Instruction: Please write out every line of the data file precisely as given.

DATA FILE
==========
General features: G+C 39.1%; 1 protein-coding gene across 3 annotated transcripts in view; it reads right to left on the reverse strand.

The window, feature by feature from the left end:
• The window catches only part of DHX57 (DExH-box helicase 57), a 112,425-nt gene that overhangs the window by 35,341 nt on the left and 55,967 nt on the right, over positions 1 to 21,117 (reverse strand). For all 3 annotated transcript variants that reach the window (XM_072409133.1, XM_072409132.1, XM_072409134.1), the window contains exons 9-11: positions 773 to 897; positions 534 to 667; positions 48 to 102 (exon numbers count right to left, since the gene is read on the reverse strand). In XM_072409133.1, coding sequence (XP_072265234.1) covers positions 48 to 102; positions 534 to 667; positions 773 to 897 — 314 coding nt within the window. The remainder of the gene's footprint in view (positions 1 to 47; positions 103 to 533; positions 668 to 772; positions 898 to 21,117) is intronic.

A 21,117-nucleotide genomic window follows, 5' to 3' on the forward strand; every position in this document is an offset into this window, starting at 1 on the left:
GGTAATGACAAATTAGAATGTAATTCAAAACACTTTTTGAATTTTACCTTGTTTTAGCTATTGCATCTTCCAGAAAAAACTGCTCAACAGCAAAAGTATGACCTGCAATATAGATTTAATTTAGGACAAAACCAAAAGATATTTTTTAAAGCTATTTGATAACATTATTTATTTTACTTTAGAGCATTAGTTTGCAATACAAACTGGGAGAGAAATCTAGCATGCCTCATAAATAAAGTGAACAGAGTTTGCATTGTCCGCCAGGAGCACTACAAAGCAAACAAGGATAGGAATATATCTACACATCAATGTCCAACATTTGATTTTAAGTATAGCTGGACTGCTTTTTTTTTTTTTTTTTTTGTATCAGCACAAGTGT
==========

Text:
General features: G+C 39.1%; 1 protein-coding gene across 3 annotated transcripts in view; it reads right to left on the reverse strand.

The window, feature by feature from the left end:
• The window catches only part of DHX57 (DExH-box helicase 57), a 112,425-nt gene that overhangs the window by 35,341 nt on the left and 55,967 nt on the right, over positions 1 to 21,117 (reverse strand). For all 3 annotated transcript variants that reach the window (XM_072409133.1, XM_072409132.1, XM_072409134.1), the window contains exons 9-11: positions 773 to 897; positions 534 to 667; positions 48 to 102 (exon numbers count right to left, since the gene is read on the reverse strand). In XM_072409133.1, coding sequence (XP_072265234.1) covers positions 48 to 102; positions 534 to 667; positions 773 to 897 — 314 coding nt within the window. The remainder of the gene's footprint in view (positions 1 to 47; positions 103 to 533; positions 668 to 772; positions 898 to 21,117) is intronic.

A 21,117-nucleotide genomic window follows, 5' to 3' on the forward strand; every position in this document is an offset into this window, starting at 1 on the left:
GGTAATGACAAATTAGAATGTAATTCAAAACACTTTTTGAATTTTACCTTGTTTTAGCTATTGCATCTTCCAGAAAAAACTGCTCAACAGCAAAAGTATGACCTGCAATATAGATTTAATTTAGGACAAAACCAAAAGATATTTTTTAAAGCTATTTGATAACATTATTTATTTTACTTTAGAGCATTAGTTTGCAATACAAACTGGGAGAGAAATCTAGCATGCCTCATAAATAAAGTGAACAGAGTTTGCATTGTCCGCCAGGAGCACTACAAAGCAAACAAGGATAGGAATATATCTACACATCAATGTCCAACATTTGATTTTAAGTATAGCTGGACTGCTTTTTTTTTTTTTTTTTTTGTATCAGCACAAGTGT